A Container registry is a storage location dedicated for storing and managing Container images. It can be operated and managed using a User Interface or a CLI (Command Line Interface) tool.
Let’s try to understand the differences between a Container image and a Container.
- Container image is a file, a template, a snapshot of a Container, and immutable.
- It contains application code, OS libraries, runtime, environment variables and configuration files.
- Container is a running instance of an image.
To use Java analogy — An image is a class, then a container is an instance of a class — a runtime object.
Source control tools such as GitHub, ClearCase let developers store the source code, version them, pull and push.
Nexus and JFrog Artifactories stores compiled Artifacts (.war, .ear etc.), version them, and execute dependency check.
Similarly, The Container Registry is a stateless, highly scalable server-side application that stores and lets you distribute Container images, version them, pull and push.
The below diagram explains the features of a Container Registry and how it integrates with Container host.
Container Registry Providers
Docker Container Registry
It is open-source, under the permissive Apache license. The software can be downloaded to build your own private Container registry.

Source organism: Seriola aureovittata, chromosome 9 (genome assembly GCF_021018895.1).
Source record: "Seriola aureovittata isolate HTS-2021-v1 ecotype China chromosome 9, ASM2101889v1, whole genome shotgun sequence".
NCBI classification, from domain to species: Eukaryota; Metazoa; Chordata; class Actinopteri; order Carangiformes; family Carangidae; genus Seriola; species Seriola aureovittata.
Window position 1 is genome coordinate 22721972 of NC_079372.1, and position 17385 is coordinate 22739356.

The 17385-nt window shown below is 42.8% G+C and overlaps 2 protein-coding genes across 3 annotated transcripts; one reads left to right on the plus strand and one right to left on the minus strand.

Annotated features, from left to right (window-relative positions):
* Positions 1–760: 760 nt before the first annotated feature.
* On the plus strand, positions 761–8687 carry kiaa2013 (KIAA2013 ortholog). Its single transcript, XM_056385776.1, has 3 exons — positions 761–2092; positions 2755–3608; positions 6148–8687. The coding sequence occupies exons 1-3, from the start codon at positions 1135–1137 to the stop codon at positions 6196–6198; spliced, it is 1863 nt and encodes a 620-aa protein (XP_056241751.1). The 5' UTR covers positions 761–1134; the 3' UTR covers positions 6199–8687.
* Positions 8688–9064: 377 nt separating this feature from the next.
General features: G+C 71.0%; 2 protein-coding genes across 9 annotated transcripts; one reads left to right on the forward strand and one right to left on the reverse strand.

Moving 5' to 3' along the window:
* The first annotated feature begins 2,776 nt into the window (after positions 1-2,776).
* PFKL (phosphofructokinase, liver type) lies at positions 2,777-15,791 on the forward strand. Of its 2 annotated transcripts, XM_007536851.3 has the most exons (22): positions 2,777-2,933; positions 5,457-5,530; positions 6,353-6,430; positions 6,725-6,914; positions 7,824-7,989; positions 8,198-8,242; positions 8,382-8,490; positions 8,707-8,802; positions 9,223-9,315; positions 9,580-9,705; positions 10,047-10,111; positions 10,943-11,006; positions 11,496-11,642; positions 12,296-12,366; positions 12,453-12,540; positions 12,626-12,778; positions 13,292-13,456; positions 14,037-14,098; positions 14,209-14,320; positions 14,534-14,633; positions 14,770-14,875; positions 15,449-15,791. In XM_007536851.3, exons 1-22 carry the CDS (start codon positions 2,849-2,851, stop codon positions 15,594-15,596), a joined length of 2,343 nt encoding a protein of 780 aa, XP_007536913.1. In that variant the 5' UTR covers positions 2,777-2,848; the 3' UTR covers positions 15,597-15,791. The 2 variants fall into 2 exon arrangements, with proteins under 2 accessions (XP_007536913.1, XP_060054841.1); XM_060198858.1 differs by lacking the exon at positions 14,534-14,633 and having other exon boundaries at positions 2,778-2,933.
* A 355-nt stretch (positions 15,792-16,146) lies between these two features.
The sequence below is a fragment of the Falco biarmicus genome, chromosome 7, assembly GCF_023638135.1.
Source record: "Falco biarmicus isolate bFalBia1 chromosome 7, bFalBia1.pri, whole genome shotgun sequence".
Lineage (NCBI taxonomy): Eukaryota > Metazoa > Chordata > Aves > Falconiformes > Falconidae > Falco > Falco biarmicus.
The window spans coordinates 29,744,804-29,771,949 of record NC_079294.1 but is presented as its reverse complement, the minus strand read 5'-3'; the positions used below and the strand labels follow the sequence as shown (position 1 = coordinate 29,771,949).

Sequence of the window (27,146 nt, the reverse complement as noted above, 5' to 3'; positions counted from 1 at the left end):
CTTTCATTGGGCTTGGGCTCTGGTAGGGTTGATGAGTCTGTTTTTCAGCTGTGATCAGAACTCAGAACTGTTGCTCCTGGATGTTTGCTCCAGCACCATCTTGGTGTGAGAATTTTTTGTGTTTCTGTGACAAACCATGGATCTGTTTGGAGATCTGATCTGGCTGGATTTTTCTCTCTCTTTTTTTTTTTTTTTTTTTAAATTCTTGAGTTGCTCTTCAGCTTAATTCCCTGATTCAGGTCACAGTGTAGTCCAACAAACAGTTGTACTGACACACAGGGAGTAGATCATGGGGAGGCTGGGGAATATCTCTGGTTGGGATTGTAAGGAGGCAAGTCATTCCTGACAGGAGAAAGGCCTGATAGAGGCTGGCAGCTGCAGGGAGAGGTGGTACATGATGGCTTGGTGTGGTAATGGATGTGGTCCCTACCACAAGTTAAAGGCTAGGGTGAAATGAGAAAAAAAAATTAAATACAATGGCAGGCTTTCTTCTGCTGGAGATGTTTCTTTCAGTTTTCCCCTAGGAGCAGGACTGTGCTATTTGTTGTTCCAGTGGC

Docker, Inc also hosts a Public Docker Hub to store images and operate.
Docker gives commercial support using Docker Trusted Registry (DTR). It enables complete image management workflow, featuring LDAP integration, image signing, security scanning, and integration with Docker Enterprise Edition. Read my blog about Docker Content Trust.
Harbor Container Registry
Harbor is an open-source, incubating project at CNCF (Cloud Native Computing Foundation). It has rich features that enable users with image signing, scanning, RBAC control, webhook, quota management etc. This tool will gain momentum in the coming days. You can read more about this tool here.
Public Cloud Provider Container Registry
AWS, Azure and GCP provides Container registry services with their subscription. Just like Docker and Harbor, they do support OCI (Open Container Initiative) Containers.
With PaaS Container registries, IaaS (Infrastructure as a Service) is pre-built: operating system, registry software, storage, network, firewall, security and compliance.
Platform management utilities such as patching, maintenance, elasticity, quota management, API integration, and vulnerability assessment are part of your Cloud subscription.
Follow the below links to know more about the Cloud provider Container registries;
Container registries will grow rapidly due to the growth of DevOps. It is advisable to use a vendor supported Container registry or Public Cloud Container registry (PaaS) than building and managing your own.
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